Daniele: I created a group with WhatsApp because, in my valley, 10-15 guys ride together. Zilioli from Nippo, Villella from Cannondale, Boaro from Tinkoff – he has a girlfriend near my house, Vanotti and Tiralongo from Astana. Now my Colombian teammate Rodolfo Torres stays in my apartment and we ride every day together.

Sheree: I seem to recall in your Cannondale days, you were King of the PlayStation league? Have you retained your crown at Androni?

Daniele: No, I haven’t time to play now. In the morning, I ride four to five hours. When I come back my girlfriend has cooked and after I do the, how do you say bricolage in English?

Sheree: DIY, do it yourself.

Daniele: Now I have finished the house but I must do the little room because on 3 July I will become a father. It’s a boy, a little cyclist. I prefer because I think I can play more with him.

Sheree: Congratulations! So how long is your contract with Androni?

Daniele: One year. I like this team, not only because it’s Italian, but for the rider you can be more free. I didn’t want to do GP Lugano because it’s a hard race for me, and my mind wasn’t ready after the Tour la Provence. The directeur said that’s okay I could stay at home and train. This is rare. I have my space, I respect my teammates and it’s good.

Daniele and a few of his new teammates (image D Ratto)

Daniele and a few of his new teammates (image D Ratto)

Everything’s a bit more relaxed. There’s only one problem– we must have invites for WorldTour races. We lost our invite for Giro d’Italia, but we did Tirreno-Adriatico and Milan-Sanremo. We have a good calendar but without the Giro d’Italia, we could lose our sponsor. In my opinion, we must put Italian teams in the Giro.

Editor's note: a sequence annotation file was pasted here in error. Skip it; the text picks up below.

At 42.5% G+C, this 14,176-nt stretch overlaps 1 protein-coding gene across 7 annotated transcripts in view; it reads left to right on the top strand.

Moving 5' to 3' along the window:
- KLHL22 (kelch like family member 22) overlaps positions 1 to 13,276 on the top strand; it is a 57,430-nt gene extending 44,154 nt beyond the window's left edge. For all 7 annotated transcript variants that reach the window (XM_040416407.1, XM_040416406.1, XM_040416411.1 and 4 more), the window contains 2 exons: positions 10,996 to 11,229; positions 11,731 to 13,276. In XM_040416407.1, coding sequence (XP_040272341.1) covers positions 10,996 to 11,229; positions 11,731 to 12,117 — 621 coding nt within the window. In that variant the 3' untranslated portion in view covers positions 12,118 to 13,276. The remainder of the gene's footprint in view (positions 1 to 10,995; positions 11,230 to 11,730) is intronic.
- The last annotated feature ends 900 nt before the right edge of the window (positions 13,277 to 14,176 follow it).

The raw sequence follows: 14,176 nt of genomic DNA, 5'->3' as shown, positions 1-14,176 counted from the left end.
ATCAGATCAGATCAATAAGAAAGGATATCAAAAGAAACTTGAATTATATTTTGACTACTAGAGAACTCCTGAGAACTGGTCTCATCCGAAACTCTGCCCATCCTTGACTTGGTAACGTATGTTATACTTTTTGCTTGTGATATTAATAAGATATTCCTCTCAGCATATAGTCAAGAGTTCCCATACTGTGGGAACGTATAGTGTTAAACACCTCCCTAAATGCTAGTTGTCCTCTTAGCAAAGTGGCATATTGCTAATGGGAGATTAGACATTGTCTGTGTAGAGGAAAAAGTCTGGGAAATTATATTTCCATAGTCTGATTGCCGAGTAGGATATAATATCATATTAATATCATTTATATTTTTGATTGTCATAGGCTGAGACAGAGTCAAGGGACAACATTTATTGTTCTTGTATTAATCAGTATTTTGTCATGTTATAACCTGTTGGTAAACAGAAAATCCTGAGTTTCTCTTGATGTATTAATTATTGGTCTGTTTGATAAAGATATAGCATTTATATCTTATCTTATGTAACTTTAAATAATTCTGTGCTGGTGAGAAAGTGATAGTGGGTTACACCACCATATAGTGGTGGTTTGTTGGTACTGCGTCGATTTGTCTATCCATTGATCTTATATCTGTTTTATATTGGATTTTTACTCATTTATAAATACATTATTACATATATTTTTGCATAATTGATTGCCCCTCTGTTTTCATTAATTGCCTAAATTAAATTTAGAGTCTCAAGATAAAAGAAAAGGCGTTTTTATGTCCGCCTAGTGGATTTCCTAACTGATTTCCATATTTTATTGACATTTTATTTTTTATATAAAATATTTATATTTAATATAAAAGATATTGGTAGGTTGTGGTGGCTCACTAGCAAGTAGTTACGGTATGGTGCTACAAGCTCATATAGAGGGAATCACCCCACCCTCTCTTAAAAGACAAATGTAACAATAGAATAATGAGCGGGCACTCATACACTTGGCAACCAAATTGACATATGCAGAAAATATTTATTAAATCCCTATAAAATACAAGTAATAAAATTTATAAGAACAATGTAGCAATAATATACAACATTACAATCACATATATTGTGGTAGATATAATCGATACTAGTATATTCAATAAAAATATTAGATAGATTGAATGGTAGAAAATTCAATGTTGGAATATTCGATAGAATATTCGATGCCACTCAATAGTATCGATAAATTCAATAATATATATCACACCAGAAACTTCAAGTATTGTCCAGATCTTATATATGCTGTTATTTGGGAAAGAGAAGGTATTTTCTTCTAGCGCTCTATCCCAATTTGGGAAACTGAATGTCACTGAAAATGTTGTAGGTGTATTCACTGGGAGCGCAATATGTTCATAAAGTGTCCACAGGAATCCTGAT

Sheree: And your upcoming race schedule?

Daniele: I didn’t finish Strade Bianche so I could ride the following day (GP Industria & Artigianato) to help Gavazzi – he finished fifth, but I didn’t finish. I missed Milan-Sanremo so I can come back for Cholet-Pays de Loire and Coppi e Bartali.

I lost six kilograms this winter. It was a combination of training and a change in eating. I eat less gluten, I only have a bit of bread at breakfast. I’ve lost muscle from my upper body, but it’s better for climbing and my stomach is much better. I can now do 400 watts for much longer without pain in my legs.

Sheree: Has your role in the team changed at Androni?

Daniele: Not really. At Cannondale, I worked mostly for Viviani, sometimes Peter [Sagan]. But Peter doesn’t really need teammates, he can survive on his own. He’s just happy if you bring him water or food.

Daniele winning stage 14 Vuelta a Espana 2013 (image: Cannondale)

Ratto winning stage 14 Vuelta a Espana 2013 (image: Cannondale)

Sheree: What would you like to achieve at Androni?

Daniele: My aim this season is to win a race or a stage. It’s three years since my last victory. I don’t know where but I need a new win. I get lots of third places and top 10 finishes. I try and work really hard for this but Italian teams tend to take each day and race as it comes.

You can follow Daniele Ratto on Twitter, Strava and Facebook.

Header image taken at Strade Bianche sign-on © Richard Whatley